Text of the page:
Local search depends on authenticity, and I warmly welcome any public declarations of this kind by Google.
4. Grab bag ‘o other local finds
1. What’s your blue zone?
Check out what Andy Simpson noticed when looking at the map for “nearby searches”: an unusual blue zone none of us seem to have seen before. It indicates both a walking and driving distance, and as Andy said, could be useful in helping you choose a new location for a business, given Google’s penchant for user-to-business proximity. How great to be running a business that customers can walk to.
2. What are you mentioned in?
While not specifically local, getting this “Mentioned in” treatment captured by Brodie Clark could be good for any local business, especially if the recent loss of FAQ-rich results impacted you. Google appears to be testing different versions of this result, and it strikes me as a reminder of how the Authoritativeness signal of E-E-A-T works in action. Who is mentioning your brand, and how can you get more mentions from top sources?
3. Is your Performance data spooky enough for Hallowe’en?
We’re finishing up with a notable case study from Joy Hawkins that was kicked off when an attendee of a LocalU event asked why his storage client’s GBP Performance section was showing him ranking for restaurant queries. Dismissing the notion that people safeguard leftover meatloaf in storage units, and getting no insight directly from Google on the mystery, Joy posited and confirmed a theory: the client was participating in the paid Performance Max Google Ads program, which gives you a little branded pin on Google Maps… often for queries that are totally unrelated to your business.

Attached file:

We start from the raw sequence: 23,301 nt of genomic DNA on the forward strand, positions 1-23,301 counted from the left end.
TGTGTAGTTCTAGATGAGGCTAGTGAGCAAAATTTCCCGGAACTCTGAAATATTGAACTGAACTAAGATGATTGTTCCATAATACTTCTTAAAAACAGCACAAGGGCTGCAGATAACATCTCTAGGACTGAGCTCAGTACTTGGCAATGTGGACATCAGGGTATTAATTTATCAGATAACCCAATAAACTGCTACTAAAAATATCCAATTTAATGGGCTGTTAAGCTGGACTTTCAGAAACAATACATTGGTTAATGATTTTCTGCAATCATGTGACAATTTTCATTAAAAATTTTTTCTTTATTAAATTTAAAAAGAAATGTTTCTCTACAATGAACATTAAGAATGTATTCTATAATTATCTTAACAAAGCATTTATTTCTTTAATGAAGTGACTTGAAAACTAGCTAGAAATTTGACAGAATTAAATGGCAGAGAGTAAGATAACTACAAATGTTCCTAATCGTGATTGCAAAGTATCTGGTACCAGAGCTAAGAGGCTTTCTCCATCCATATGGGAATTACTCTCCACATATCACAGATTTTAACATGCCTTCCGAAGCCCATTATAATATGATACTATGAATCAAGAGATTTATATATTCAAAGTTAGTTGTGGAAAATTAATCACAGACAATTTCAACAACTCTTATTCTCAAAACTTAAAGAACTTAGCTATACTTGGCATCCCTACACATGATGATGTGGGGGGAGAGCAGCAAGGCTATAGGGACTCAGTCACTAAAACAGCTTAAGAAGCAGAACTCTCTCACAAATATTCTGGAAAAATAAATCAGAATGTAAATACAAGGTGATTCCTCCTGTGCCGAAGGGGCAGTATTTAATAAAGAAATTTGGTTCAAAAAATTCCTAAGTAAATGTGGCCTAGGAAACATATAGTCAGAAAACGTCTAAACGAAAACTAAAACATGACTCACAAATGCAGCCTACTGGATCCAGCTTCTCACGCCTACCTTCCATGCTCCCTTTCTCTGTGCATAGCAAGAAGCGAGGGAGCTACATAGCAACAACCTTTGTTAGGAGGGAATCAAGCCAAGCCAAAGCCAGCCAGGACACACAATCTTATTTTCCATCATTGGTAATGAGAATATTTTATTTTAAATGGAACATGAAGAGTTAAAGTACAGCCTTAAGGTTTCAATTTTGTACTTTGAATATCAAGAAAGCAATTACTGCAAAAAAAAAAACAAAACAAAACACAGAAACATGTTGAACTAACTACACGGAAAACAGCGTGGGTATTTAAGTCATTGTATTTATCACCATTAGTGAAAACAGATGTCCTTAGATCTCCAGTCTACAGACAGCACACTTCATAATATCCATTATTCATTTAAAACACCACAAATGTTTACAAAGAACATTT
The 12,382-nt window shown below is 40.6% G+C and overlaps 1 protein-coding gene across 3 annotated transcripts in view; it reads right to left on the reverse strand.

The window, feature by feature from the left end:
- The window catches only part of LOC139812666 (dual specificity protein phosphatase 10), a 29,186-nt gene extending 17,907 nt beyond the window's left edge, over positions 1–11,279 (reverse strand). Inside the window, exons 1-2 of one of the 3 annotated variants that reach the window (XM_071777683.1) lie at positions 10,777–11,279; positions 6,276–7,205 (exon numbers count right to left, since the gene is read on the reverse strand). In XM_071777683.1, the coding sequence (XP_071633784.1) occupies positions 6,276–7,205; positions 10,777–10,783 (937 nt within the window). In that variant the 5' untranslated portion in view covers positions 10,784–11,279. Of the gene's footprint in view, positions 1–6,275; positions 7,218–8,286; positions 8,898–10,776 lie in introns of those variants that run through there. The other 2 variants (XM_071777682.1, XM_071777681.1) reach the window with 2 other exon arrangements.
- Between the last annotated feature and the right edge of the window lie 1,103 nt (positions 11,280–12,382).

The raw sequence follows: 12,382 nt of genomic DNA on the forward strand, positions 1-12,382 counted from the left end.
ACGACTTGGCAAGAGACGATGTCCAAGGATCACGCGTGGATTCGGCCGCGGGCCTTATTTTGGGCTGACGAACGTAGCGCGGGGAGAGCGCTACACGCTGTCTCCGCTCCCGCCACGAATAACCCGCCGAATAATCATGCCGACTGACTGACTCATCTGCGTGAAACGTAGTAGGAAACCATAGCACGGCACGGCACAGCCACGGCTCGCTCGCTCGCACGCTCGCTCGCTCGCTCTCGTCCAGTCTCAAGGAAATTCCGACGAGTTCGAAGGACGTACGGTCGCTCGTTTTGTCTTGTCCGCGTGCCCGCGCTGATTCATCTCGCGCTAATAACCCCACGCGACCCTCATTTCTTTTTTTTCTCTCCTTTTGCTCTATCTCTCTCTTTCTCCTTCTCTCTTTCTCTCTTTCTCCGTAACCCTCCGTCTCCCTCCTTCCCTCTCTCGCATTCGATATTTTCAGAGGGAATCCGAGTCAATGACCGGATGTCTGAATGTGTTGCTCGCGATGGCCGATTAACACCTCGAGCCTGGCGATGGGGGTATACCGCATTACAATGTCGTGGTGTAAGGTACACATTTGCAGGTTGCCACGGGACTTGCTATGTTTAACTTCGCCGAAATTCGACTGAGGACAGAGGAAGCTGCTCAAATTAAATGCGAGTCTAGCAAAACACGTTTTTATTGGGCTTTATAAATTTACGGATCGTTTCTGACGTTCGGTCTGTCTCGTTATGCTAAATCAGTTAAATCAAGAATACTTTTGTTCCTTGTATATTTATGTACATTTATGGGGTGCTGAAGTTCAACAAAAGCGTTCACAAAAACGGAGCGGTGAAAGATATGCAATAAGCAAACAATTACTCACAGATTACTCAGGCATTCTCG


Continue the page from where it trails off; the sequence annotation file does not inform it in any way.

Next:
As Joy explains, this Performance Max data then transfers over to your GBP Performance stats, convoluting paid with organic info. Joy was able to confirm that a branch of this business not participating in the Performance Max program was not getting this weird data, giving good credence to her theory. She also offers a warning that you shouldn’t immediately blame SEO if you see performance drops being reported to you by Google – it could be coming from your paid ads.
And that’s it for Q3 in local search marketing. Now we’re headed for the wild and wonderful holiday shopping season, my friends. Please, come back in January to see how it all played out!